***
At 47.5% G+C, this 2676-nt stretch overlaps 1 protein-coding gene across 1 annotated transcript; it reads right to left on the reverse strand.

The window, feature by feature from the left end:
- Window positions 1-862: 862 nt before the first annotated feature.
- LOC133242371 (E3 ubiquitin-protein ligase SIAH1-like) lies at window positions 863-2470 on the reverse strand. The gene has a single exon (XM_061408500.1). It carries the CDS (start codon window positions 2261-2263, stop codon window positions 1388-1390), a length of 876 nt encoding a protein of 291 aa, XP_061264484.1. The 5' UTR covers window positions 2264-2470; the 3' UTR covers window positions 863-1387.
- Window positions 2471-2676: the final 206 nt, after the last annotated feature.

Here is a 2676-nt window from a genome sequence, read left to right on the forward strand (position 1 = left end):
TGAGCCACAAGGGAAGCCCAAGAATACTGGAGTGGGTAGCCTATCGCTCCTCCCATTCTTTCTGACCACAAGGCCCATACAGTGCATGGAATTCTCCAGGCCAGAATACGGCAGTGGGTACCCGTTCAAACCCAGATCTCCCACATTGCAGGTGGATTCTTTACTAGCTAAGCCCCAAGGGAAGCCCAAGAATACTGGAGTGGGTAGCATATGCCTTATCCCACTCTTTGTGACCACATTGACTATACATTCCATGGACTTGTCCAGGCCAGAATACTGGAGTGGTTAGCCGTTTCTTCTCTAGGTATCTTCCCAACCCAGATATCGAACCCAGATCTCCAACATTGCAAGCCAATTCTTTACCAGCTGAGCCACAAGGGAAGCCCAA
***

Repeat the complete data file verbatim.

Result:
At 47.5% G+C, this 2676-nt stretch overlaps 1 protein-coding gene across 1 annotated transcript; it reads right to left on the reverse strand.

The window, feature by feature from the left end:
- Window positions 1-862: 862 nt before the first annotated feature.
- LOC133242371 (E3 ubiquitin-protein ligase SIAH1-like) lies at window positions 863-2470 on the reverse strand. The gene has a single exon (XM_061408500.1). It carries the CDS (start codon window positions 2261-2263, stop codon window positions 1388-1390), a length of 876 nt encoding a protein of 291 aa, XP_061264484.1. The 5' UTR covers window positions 2264-2470; the 3' UTR covers window positions 863-1387.
- Window positions 2471-2676: the final 206 nt, after the last annotated feature.

Here is a 2676-nt window from a genome sequence, read left to right on the forward strand (position 1 = left end):
TGAGCCACAAGGGAAGCCCAAGAATACTGGAGTGGGTAGCCTATCGCTCCTCCCATTCTTTCTGACCACAAGGCCCATACAGTGCATGGAATTCTCCAGGCCAGAATACGGCAGTGGGTACCCGTTCAAACCCAGATCTCCCACATTGCAGGTGGATTCTTTACTAGCTAAGCCCCAAGGGAAGCCCAAGAATACTGGAGTGGGTAGCATATGCCTTATCCCACTCTTTGTGACCACATTGACTATACATTCCATGGACTTGTCCAGGCCAGAATACTGGAGTGGTTAGCCGTTTCTTCTCTAGGTATCTTCCCAACCCAGATATCGAACCCAGATCTCCAACATTGCAAGCCAATTCTTTACCAGCTGAGCCACAAGGGAAGCCCAA